WWC review of this study

The effects of non-compulsory freshman seminar and core curriculum completion ratios on post-secondary persistence and baccalaureate degree attainment (Doctoral dissertation).

Clouse, W. A. (2012). Available from ProQuest Dissertations and Theses database. (UMI No. 3523633) Retrieved from: https://eric.ed.gov/?id=ED545944

  • Quasi-Experimental Design
     examining 
    8,290
     Students
At least one statistically significant positive finding
Meets WWC standards with reservations

Reviewed: July 2016

Attainment outcomes—Statistically significant positive effects found
Outcome
measure
Comparison Period Sample Intervention
mean
Comparison
mean
Significant? Improvement
index

Degree conferred at home institution

First Year Experience Courses vs. Business as usual

6 Years

College students;
8,290 students

N/A

N/A

Yes

 
 
9
More Outcomes

Degree conferred at any institution

First Year Experience Courses vs. Business as usual

6 Years

College students;
8,290 students

N/A

N/A

Yes

 
 
9
Credit accumulation and persistence outcomes—Statistically significant positive effects found
Outcome
measure
Comparison Period Sample Intervention
mean
Comparison
mean
Significant? Improvement
index

Persistence from first to third semester

First Year Experience Courses vs. Business as usual

3 Semesters

College students;
8,290 students

N/A

N/A

Yes

 
 
8

Characteristics of study sample as reported by study author.


  • Female: 40%
    Male: 60%
  • Race
    White
    88%
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    West

Setting

The study was conducted at a large public university in the western United States using archival data extracted from the student records central information warehouse. Data from all first-time, full-time incoming freshmen enrolled in the fall semester from 1995 to 2005 were eligible for analysis.

Study sample

The authors reported baseline characteristics on the full sample. The mean age was 18.69 (SD=1.42). 60% of the sample was male and 88% of the sample was white. The average amount of need-based aid received over the first year was $1,035.74 (SD=$2,471.44).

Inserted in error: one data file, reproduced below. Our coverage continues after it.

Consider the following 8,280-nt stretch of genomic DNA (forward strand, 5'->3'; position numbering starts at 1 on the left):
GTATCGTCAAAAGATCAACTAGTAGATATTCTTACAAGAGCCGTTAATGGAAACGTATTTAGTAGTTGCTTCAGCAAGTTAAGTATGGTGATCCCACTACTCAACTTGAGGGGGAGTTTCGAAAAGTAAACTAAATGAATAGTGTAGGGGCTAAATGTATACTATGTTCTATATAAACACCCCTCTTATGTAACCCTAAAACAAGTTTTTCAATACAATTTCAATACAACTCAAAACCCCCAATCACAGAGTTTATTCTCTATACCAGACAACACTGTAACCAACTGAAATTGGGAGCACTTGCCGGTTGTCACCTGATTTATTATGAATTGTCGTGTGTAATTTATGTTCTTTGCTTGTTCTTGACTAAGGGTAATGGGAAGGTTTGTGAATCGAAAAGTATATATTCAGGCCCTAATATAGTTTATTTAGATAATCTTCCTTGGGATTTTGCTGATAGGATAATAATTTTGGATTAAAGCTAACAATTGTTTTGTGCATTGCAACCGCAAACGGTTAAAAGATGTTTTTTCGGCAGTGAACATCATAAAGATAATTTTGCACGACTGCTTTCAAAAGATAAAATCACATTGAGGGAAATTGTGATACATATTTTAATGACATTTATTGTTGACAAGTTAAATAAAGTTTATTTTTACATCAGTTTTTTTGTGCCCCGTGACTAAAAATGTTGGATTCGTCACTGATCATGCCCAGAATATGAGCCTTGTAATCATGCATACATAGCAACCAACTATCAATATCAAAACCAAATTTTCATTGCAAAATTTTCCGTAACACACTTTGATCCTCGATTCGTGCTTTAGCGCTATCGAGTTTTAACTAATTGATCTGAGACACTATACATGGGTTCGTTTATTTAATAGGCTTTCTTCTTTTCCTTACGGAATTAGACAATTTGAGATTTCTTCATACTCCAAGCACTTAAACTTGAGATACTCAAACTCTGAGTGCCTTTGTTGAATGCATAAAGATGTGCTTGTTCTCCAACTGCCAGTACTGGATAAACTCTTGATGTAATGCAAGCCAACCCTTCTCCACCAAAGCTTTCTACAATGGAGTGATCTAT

Intervention Group

Students in the intervention condition chose to enroll in a credit-bearing freshman seminar course designed for first-time, first-semester freshman college students. The first year experience course was designed to help freshmen at the university transition from high school to college and included topics in the following three areas: academic, personal, and community. Academic components included study, communication, and technology skills; personal components included a focus on developing personal goals and responsibilities; and community components focused on developing relationships and learning opportunities outside the classroom. Each section generally included 15 or fewer students and was taught by one of several faculty members and one junior teaching assistant.

Comparison Group

Students in the intervention condition chose to enroll in a credit-bearing freshman seminar course for first-time first-semester freshman college students. The freshman seminar course was created to help freshmen transition from high school to college, adjust to university life, and succeed in college. While the goals of the program changed slightly over time, they always included a mix of academic, personal, and community goals. The course is taught by 2 to 4 faculty and/or instructional staff. Two different sections of the course are offered to students each fall. Each section is kept to a small number of students, generally 15 students or less. Topics covered include study skills development, orientation material, and personal goals development. Currently, the three main goals are aligned to personal goals, academic goals, and community goals.

Support for implementation

Implementation of the freshman seminar program was initiated by the college in 1993. The course is taught by 2–4 faculty and/or instructional staff. These faculty/staff are supported by teaching assistants who are selected from currently enrolled students. No information on training for instructors is reported.

 

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